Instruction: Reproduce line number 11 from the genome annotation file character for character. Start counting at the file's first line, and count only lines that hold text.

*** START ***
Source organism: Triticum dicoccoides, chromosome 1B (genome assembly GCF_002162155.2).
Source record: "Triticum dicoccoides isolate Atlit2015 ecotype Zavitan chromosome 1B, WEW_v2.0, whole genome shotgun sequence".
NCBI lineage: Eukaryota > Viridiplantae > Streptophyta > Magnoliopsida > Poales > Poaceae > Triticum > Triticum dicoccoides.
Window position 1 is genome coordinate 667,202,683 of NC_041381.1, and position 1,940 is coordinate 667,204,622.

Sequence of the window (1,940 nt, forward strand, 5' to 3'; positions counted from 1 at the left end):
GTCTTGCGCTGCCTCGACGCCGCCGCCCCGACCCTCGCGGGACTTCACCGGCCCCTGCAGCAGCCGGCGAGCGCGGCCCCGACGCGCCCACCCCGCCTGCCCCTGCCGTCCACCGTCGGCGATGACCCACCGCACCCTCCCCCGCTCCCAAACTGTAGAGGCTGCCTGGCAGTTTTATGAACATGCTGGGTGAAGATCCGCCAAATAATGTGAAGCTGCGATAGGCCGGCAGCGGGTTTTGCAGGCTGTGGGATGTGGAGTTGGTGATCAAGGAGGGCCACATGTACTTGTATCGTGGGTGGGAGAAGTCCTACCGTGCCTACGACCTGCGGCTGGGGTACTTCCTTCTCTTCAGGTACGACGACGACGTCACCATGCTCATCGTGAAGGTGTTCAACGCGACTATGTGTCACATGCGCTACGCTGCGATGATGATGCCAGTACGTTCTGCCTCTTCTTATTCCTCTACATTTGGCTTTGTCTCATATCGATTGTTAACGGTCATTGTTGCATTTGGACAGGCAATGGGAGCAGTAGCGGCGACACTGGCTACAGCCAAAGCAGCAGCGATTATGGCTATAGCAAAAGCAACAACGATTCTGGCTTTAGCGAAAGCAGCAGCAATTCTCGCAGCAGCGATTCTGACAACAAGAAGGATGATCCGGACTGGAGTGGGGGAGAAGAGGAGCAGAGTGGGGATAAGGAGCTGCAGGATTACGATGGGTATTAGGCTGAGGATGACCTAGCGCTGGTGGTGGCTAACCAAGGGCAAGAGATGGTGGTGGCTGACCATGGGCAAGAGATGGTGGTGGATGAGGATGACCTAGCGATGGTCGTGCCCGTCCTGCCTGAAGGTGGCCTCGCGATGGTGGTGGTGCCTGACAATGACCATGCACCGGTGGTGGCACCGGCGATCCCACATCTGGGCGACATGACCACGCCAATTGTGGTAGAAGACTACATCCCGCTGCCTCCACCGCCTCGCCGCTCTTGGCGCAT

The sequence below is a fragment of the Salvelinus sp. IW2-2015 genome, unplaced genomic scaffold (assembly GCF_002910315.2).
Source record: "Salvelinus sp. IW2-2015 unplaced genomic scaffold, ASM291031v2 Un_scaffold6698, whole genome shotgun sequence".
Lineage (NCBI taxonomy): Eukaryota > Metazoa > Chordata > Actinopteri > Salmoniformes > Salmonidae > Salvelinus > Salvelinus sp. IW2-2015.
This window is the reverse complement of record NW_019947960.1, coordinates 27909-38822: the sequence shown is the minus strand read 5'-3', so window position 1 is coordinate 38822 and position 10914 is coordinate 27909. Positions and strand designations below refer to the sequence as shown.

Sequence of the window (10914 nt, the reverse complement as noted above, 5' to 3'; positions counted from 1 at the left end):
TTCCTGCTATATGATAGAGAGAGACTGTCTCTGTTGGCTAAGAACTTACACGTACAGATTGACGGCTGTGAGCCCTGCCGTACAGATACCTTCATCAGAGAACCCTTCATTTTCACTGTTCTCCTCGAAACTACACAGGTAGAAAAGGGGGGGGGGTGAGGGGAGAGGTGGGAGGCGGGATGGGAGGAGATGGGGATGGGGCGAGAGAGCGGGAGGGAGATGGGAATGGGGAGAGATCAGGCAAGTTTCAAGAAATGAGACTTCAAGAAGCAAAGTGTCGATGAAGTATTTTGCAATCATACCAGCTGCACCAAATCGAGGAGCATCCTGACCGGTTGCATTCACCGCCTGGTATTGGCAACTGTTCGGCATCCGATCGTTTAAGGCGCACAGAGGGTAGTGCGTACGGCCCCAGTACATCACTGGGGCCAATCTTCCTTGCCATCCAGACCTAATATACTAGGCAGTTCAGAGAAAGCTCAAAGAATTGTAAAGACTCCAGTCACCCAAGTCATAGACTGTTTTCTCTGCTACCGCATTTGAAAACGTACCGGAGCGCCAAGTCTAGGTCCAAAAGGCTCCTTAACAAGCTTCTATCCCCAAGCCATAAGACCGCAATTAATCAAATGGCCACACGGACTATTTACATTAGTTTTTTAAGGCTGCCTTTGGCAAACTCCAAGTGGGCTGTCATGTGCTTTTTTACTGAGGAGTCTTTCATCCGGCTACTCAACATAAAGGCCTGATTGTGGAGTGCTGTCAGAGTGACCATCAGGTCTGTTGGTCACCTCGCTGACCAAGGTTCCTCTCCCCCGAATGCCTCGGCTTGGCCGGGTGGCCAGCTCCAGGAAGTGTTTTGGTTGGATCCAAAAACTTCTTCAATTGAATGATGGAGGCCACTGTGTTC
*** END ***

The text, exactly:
Sequence of the window (10914 nt, the reverse complement as noted above, 5' to 3'; positions counted from 1 at the left end):